The 11th Hour
Leonardo DiCaprio’s new film, The 11th Hour, takes the debate about global warming into a whole new orbit. The way to stop climate change, says the superstar environmentalist, is through social and political change. He speaks exclusively to Zac Goldsmith, Director, the Ecologist, U.K.
Leonardo DiCaprio is a rare phenomenon. He’s certainly not the only celebrity trying to raise awareness of environmental issues. But whereas for so many celebrities, charity work is an add-on, an obligatory social tax they feel they must pay to justify public admiration, for DiCaprio it is a thread that runs through everything he does. He’s championed some of America’s most effective environmental organisations, such as the Natural Resources Defence Council and Global Green and has led calls for the expulsion of oil money from US politics. His new film The 11th Hour is a very personal project in which the two parts of his life merge.
Hot on the heels of Al Gore’s An Inconvenient Truth, The 11th Hour is very much the sequel and to be amongst the first to view it – even before it debuted at Cannes – was a privilege. I expected something impressive. I expected something profound and depressing – a catalogue of human errors and a stark warning. But The 11th Hour takes the debate about the environment to a whole new level. It places the problems we are now mostly aware of in the context of something bigger, describing climate change, oceanic dead zones, soil erosion, the destruction of the world’s forests and the spread of disease in the context of system failure. It is shockingly ambitious, and it works.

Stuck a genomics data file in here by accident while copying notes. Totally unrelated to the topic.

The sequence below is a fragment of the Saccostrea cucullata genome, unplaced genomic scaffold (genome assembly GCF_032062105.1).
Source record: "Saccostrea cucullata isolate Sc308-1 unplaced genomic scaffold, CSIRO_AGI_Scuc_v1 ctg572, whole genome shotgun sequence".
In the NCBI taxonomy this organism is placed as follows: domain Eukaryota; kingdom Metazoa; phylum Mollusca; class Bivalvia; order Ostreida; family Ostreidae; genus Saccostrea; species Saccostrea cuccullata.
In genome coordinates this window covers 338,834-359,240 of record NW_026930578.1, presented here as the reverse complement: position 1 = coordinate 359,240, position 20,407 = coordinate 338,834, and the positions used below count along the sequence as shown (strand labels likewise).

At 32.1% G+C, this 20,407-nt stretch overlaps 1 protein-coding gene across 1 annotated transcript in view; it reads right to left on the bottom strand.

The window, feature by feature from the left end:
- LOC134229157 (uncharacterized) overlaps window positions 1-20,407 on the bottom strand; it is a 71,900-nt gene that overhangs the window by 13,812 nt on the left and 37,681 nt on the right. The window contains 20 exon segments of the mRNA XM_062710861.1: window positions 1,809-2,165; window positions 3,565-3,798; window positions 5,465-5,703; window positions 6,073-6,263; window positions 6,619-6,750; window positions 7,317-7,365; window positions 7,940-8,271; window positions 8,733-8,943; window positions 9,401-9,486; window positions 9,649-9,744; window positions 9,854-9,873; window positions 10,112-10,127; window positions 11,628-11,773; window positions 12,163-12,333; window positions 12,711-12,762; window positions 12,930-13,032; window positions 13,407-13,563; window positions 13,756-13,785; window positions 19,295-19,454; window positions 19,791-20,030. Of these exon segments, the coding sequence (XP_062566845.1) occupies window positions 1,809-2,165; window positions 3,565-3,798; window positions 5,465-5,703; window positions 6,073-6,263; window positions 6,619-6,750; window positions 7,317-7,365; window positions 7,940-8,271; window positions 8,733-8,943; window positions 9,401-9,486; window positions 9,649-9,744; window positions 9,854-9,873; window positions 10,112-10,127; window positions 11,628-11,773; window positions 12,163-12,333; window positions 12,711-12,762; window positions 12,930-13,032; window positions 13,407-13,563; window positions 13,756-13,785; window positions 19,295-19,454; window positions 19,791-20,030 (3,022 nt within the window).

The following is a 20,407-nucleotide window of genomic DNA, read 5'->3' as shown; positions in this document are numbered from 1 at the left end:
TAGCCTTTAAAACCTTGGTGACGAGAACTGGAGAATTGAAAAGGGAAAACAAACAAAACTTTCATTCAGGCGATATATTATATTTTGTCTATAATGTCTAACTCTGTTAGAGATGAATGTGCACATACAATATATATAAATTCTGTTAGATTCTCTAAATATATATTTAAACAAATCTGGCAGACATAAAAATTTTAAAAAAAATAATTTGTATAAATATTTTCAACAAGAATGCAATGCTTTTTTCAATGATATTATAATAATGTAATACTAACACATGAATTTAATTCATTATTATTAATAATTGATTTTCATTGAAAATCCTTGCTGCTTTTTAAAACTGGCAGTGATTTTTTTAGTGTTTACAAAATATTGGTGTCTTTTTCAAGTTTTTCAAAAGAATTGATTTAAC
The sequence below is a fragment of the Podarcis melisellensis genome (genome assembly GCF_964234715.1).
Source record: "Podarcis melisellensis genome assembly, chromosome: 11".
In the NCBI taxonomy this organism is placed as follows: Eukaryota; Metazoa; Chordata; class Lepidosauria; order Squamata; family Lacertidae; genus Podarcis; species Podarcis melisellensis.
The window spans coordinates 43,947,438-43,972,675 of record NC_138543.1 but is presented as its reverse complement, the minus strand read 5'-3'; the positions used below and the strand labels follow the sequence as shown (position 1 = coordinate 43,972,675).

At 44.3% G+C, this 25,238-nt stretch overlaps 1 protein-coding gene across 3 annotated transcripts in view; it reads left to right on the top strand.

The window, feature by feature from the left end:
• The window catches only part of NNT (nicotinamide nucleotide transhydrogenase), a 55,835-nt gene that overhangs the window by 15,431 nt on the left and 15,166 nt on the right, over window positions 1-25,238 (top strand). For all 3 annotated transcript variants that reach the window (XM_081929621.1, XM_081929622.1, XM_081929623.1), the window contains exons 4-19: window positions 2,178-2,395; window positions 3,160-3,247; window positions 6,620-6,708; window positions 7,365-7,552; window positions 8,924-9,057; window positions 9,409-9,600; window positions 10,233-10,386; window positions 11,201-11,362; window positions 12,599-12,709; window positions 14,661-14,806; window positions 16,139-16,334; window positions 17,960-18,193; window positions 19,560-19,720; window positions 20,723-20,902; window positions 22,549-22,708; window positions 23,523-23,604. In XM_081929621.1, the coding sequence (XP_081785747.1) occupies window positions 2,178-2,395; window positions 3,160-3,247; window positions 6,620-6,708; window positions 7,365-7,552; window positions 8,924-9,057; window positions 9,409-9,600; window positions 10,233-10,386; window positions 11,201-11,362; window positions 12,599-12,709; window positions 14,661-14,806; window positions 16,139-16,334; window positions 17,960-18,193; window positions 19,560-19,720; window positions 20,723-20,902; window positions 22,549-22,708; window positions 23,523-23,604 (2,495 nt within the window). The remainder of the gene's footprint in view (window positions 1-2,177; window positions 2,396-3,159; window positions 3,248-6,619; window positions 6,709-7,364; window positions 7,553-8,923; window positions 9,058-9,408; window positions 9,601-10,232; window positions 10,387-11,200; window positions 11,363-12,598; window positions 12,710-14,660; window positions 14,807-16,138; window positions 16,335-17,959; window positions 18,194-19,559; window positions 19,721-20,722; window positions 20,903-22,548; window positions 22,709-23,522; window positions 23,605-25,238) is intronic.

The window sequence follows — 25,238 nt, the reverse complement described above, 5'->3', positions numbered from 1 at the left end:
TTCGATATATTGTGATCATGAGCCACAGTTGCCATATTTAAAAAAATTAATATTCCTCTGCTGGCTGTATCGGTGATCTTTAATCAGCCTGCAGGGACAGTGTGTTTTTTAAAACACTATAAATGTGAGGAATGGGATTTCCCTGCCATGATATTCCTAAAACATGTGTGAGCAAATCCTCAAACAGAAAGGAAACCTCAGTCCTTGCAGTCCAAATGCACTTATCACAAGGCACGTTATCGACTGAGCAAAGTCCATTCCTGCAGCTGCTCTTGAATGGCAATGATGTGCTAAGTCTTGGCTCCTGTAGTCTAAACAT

Arranging the interview was a logistical nightmare but eventually, we settled on a date coinciding with the Cannes Film Festival. I wasn’t planning to stay long in France, so besides my papers and computer, I arrived relatively unburdened by luggage. But I’d misjudged the nature of the festival.